Israel’s departing Prime Minister Ehud Olmert announced measures Nov. 2 in response to a rise in violence by extremist Jewish settlers in the West Bank, including a halt to all government financing of “illegal” Jewish settlement outposts. The announcement amounted to an acknowledgment that public funds are still being spent on the outposts, contrary to government policy and a longstanding pledge to the US. However, the move applies only to some 100 outposts considered illegal under Israeli law—not to the more than 120 “official” settlements.
The move follows a warning by Yuval Diskin, head of Israel’s Shin Beth intelligence agency, that extremist settler groups could use violence to thwart any deal to hand over the West Bank to the Palestinians. “We discern a willingness among the far-right to resort to using guns in order to prevent progress in the diplomatic process,” Diskin told Olmert. His comments came as Israel marked the anniversary of the 1995 assassination of Yitzhak Rabin.
Israeli settlers and security forces clashed for the fourth time in less than two weeks Nov. 1. Olmert said before the Nov. 2 cabinet meeting: “There is a not insignificant group of outlaws that are behaving in a manner that is threatening the rule of law. This is an intolerable situation that we refuse to accept.”
Teenage settlers hurled rocks at border police near Hebron in the Nov. 1 clashes, slightly injuring two. A representative from the local settler council said the police had sparked the latest fighting by beating a 10-year-old settler child. “The child wanted to cross a roadblock… Those who strike our children have to know that we won’t turn the other cheek,” said Itamar Ben Gvir.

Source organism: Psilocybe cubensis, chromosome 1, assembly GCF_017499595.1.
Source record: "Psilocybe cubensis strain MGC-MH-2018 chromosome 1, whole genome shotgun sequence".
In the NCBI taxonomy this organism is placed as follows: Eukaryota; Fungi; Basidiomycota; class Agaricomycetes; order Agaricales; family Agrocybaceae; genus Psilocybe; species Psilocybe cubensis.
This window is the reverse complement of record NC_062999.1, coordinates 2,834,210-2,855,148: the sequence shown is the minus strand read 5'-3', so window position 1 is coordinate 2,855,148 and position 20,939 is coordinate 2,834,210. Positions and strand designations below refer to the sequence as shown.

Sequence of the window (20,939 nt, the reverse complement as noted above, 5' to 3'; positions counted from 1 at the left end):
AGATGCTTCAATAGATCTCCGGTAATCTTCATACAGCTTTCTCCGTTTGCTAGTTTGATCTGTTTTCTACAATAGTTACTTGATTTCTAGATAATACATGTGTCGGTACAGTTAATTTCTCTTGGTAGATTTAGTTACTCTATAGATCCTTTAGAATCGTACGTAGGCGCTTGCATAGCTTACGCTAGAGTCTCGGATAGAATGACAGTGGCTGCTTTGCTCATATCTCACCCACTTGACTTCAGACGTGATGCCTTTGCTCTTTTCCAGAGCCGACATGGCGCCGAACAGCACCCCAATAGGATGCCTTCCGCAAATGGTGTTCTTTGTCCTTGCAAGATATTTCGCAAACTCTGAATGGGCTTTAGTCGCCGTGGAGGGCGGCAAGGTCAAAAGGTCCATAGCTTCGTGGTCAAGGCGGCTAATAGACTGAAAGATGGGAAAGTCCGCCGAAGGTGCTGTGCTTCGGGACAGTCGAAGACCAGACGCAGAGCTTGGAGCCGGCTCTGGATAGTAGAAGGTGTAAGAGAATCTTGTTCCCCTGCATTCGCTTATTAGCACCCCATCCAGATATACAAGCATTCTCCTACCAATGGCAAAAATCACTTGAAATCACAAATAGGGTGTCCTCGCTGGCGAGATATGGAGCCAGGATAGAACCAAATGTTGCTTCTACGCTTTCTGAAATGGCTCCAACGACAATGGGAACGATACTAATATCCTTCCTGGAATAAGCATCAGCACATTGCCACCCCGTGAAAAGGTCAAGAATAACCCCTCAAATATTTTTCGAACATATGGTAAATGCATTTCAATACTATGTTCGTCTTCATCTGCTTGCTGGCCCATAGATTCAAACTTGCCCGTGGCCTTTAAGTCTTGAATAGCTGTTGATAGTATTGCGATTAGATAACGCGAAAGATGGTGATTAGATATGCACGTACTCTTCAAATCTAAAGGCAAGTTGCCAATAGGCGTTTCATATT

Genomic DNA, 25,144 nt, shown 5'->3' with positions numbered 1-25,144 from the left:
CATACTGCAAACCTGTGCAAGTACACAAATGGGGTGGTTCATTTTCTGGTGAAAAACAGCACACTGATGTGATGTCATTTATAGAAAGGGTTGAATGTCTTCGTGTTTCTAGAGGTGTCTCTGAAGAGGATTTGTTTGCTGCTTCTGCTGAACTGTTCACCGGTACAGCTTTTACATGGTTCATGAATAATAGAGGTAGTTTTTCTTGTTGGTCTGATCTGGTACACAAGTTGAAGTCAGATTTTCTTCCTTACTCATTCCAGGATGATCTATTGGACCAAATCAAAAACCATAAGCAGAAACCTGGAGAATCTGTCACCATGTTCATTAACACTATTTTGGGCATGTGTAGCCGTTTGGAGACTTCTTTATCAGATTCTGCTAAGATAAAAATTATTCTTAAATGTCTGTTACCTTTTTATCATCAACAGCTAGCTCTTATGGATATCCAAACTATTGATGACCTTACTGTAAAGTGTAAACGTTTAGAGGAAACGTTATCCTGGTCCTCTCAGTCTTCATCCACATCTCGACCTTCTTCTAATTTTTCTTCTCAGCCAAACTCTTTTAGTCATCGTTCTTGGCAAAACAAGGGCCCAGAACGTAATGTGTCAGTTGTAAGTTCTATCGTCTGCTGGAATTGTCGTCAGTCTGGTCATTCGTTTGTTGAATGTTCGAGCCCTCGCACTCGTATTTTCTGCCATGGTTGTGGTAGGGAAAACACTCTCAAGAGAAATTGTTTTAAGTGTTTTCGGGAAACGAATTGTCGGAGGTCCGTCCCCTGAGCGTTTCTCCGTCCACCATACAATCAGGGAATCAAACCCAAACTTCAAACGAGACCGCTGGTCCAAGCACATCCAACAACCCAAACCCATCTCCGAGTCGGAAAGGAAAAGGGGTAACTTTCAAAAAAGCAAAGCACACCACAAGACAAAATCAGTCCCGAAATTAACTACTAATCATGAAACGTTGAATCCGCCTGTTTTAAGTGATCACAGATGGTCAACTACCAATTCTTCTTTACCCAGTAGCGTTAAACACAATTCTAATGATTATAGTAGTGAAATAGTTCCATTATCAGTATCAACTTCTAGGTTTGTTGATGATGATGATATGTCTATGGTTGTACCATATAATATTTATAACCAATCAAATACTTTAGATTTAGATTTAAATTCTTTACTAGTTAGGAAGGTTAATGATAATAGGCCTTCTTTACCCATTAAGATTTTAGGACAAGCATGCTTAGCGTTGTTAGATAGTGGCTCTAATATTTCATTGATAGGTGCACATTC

Border police spokesman Moshe Pinchi said he had no knowledge of the alleged beating and accused the settlers of “cynically” sending minors to attack the police. Defense Minister Ehud Barak called the violence a “grave phenomenon that no viable society should tolerate.”
Dov Lior, the head rabbi of the nearby settlement of Kiryat Arba, compared Israeli security forces to “the Nazis in Poland” during World War II. “The Nazis also woke people up in the middle of the night and deported them. At that time also we were driven from our homes for no reason other than that we were Jewish,” he said.
The government directly referenced the rabbi’s remarks in its decision to sever funding to the outposts, saying it would “examine whether state employees are involved in incitement and bring them to justice.”
More than 260,000 Israelis live in government-authorised settlements across the West Bank, with another 200,000 in East Jerusalem, which Israel annexed following the 1967 war. (AlJazeera, NYT, Nov. 3)
See our last post on Palestine and the West Bank.